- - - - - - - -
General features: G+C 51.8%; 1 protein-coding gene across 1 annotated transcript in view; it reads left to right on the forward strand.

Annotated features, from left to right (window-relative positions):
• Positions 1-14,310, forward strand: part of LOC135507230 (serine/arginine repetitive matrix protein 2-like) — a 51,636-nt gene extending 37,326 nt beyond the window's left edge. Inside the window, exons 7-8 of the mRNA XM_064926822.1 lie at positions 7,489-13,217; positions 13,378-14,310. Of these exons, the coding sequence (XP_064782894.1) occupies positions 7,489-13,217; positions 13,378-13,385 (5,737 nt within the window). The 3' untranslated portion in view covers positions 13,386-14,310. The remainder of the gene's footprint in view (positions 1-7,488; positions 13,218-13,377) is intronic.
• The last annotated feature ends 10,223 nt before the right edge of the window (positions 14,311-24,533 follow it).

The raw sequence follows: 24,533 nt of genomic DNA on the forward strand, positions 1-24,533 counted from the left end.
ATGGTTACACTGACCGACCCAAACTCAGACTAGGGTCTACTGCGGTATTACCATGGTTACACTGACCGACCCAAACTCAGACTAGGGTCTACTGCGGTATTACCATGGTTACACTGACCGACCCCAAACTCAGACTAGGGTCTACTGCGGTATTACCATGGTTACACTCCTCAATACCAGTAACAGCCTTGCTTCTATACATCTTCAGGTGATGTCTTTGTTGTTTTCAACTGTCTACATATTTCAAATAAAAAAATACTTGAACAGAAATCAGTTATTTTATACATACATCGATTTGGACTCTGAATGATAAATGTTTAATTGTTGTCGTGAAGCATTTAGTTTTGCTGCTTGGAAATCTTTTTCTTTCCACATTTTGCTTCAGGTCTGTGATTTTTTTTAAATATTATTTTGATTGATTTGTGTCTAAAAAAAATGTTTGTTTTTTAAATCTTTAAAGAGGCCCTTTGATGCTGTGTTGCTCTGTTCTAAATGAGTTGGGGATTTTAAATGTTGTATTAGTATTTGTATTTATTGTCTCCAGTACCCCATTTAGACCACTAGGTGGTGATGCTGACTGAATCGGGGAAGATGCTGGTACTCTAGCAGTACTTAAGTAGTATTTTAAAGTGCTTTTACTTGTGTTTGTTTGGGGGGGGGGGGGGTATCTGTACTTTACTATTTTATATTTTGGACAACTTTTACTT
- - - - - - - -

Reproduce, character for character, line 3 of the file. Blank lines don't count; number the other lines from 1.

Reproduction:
• Positions 1-14,310, forward strand: part of LOC135507230 (serine/arginine repetitive matrix protein 2-like) — a 51,636-nt gene extending 37,326 nt beyond the window's left edge. Inside the window, exons 7-8 of the mRNA XM_064926822.1 lie at positions 7,489-13,217; positions 13,378-14,310. Of these exons, the coding sequence (XP_064782894.1) occupies positions 7,489-13,217; positions 13,378-13,385 (5,737 nt within the window). The 3' untranslated portion in view covers positions 13,386-14,310. The remainder of the gene's footprint in view (positions 1-7,488; positions 13,218-13,377) is intronic.